There are two ways to stream video online, either pushing from the server to the device like WebRTC, MPEG transport streams and similar technologies, or allowing the receiving device to request chunks of the stream which is how the majority of internet streaming is done – using HLS and similar formats.
Chunk-based streaming is generally seen as more scalable of these two methods but suffers extra latency due to buffering several chunks each of which can represent between 1 and, typically, 10 seconds of video.
CMAF is one technology here to change that by allowing players to buffer less video. How does this achieve this? An, perhaps more important, can it really cut costs? Iraj Sodagar from NexTreams is here to explain how in this talk from Streaming Media West, 2018.
A brief history of CMAF (Common Media Format)
The core technologies (ISO BMFF, Codecs, captions etc.)
Thursday 27th September 2018, 19:00 BST / 11am PT / 2pm ET
Encoding and transcoding are at the heart of every video service and solution, and the codec and format landscape has never been more crowded. Publishers are wringing the most efficiency out of H.264 while making the move to HEVC/H.265 and AV1—and keeping an eye on other proprietary codecs. On top of all that are considerations like video optimization, bitrate ladders, and per-title encoding.
Join this expert panel as they discuss the latest in encoding and transcoding, including the following:
The state of the art in encoding efficiency in 2018
How per-title encoding and machine learning can increase quality and decrease delivery costs
How to build flexible and cost-effective encoding solution
The latest developments in video encoding platforms and infrastructure
The benefits of contribution to distribution encoding and transcoding
The next big advances in encoding and transcoding, including AV1
Comparing AV1, VP9, HEVC and H.264 is quite a task, but Streaming Media’s Jan Ozer is here to take us through it. From MPEG royalties to VP9 browser compatibility, from the AV1 roadmap to HEVC-enabled HLS, this is a comprehensive look at real world usage of the top four codecs.
This is a key topic because many content distributors and aggregators still use H.264 as their primary, if not exclusive, codec, but the bandwidth savings promised by newer, more powerful codecs are alluring. Those considering a switch must evaluate at least three options: HEVC, VP9, and AV1.
In this session, codec specialist Jan Ozer evaluates the quality of these codecs and compares them to H.264. Learn how much bandwidth you can save with each, and how the newer codecs compare from quality and implementation perspectives.
In this on-demaind video, Streaming Learning Center’s Jan Ozer explains objective metrics to us and how they can be used to build better ABR ladders.
Choosing the number of streams in an adaptive group and configuring them is usually a subjective, touchy-feely exercise, with no way to really gauge the effectiveness and efficiency of the streams. However, by measuring stream quality via metrics such as PSNR, SSIMplus, and VQM, you can precisely assess the quality delivered by each stream and its relevancy to the adaptive group.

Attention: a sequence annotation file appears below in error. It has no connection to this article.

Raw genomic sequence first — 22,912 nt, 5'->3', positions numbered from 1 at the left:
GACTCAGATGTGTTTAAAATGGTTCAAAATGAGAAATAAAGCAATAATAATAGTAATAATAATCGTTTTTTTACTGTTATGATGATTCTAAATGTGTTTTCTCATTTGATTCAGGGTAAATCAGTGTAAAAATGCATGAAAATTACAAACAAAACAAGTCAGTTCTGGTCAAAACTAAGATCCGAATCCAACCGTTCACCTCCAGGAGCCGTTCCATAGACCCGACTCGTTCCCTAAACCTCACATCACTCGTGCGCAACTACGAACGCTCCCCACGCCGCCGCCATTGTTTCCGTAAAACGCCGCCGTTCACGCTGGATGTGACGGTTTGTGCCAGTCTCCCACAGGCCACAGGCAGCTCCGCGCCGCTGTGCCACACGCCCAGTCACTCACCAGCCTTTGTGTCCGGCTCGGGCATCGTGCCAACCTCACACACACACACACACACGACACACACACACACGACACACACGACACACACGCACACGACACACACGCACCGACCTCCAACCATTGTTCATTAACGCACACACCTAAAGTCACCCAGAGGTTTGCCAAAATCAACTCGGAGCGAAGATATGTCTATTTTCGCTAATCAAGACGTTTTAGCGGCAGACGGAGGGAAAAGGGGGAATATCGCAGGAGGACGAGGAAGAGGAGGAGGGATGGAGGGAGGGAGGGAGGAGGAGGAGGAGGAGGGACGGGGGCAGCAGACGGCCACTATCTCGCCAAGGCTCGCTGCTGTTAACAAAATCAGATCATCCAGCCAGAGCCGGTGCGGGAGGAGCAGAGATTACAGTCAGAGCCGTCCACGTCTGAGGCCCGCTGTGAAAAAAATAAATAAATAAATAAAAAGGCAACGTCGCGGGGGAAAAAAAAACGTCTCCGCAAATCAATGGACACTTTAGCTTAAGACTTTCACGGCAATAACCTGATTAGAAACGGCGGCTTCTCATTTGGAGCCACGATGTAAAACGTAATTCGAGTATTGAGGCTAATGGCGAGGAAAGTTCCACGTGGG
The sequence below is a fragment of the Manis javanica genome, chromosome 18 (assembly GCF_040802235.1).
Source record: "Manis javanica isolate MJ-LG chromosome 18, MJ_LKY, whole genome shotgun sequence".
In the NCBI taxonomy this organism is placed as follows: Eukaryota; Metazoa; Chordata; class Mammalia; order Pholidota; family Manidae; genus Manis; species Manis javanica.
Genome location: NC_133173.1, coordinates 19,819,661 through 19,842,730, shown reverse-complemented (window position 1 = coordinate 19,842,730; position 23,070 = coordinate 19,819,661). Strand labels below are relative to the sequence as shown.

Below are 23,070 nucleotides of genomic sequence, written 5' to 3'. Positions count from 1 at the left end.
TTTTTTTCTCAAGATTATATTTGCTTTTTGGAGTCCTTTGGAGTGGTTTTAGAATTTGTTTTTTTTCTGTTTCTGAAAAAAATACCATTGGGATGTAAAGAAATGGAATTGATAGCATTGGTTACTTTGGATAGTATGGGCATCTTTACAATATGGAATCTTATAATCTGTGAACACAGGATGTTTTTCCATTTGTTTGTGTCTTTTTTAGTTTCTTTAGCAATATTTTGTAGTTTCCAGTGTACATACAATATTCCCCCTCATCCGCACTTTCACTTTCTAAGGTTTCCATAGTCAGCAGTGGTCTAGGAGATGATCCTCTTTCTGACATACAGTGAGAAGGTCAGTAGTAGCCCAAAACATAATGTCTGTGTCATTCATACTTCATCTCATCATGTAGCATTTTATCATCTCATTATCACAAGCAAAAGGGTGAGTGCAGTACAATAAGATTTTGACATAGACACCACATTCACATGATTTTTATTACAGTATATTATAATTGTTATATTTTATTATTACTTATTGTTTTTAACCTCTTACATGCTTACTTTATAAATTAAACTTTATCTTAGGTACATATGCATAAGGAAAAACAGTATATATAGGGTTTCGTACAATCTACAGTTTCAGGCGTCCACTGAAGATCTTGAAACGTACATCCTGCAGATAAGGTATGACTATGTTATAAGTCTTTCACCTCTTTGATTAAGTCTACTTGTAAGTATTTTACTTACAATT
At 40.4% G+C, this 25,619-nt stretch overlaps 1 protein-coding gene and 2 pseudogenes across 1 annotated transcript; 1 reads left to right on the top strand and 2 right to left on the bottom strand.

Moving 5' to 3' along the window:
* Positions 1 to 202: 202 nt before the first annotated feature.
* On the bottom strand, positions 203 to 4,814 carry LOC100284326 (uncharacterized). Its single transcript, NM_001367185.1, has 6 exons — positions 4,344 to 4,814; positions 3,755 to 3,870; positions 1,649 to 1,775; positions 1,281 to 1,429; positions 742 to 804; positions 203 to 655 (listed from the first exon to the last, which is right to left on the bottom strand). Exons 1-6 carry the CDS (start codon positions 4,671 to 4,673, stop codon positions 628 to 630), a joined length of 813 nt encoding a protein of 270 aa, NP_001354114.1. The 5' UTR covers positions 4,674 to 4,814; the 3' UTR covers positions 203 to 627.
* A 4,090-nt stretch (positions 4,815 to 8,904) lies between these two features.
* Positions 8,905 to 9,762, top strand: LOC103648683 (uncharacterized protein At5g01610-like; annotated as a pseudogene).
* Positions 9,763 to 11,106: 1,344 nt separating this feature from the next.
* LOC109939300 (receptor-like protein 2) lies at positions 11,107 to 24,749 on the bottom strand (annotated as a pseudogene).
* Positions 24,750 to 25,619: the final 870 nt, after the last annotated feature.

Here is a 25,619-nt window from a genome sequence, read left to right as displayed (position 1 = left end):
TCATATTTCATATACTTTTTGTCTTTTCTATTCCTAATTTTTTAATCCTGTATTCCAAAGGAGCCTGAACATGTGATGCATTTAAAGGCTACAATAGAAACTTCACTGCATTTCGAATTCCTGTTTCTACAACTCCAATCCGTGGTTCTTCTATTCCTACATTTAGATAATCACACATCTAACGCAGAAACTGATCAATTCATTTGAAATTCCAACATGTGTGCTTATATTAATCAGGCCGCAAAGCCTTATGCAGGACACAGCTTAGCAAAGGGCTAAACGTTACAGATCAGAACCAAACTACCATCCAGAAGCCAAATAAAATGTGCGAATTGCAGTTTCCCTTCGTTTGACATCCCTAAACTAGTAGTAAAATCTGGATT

This presentation identifies several key objective quality metrics, teaches how to apply them, and provides an objective framework for analyzing which streams are absolutely required in your adaptive group and their optimal configuration.
On demand webinar from AWS Elemental covering some streaming basics.
In this webcast, you will:
• Learn how to create and deliver video over the internet
• Understand video codecs, containers, popular delivery methods and content delivery networks
• Consider methods, including adaptive bitrate streaming, that enable high-quality video to be delivered to a wide range of internet-connected devices
• Learn about the latest trends in video compression and delivery
Increasing smartphone subscriptions and data volumes per subscription are driving rapid growth in mobile data traffic, much of which is video content. According to multiple industry reports, these trends will continue for the near future, and by 2020, 75 percent of the world’s mobile data traffic will be video according to the Cisco Visual Networking Index. Technical and business leaders at organizations that aim to expand offerings using video need to understand the complexities of delivering premium viewing experiences to consumers.
What latency can we expect from different online streaming technologies both current and upcoming? How can we achieve low latency at scale? Jamie Sherry and Mike Talvensarri from Wowzer take us through the status quo and answer questions from the audience at Streaming Media East.
This panel discusses real-world methods, techniques, and solutions for moving beyond traditional fixed bit-rate ABR profiles to a content adaptive approach, where the encoding bit-rate is determined by the needs of the video vs. a pre-determined recipe. Come hear innovative thinking that, if adopted, can yield a 20% or potentially higher savings while improving the quality of your video encodes.
Moderator: Mark Donnigan, VP, Marketing – Beamr
Jan Ozer, Principal – Streaming Learning Center and Contributing Editor, Streaming Media
David Sayed, VP, Product Strategy & Product Marketing – Brightcove
P.P.S. Narayan, Vice President, Engineering – Yahoo
Daniel Sanders, VP, Video Engineering – Verizon Digital Media Services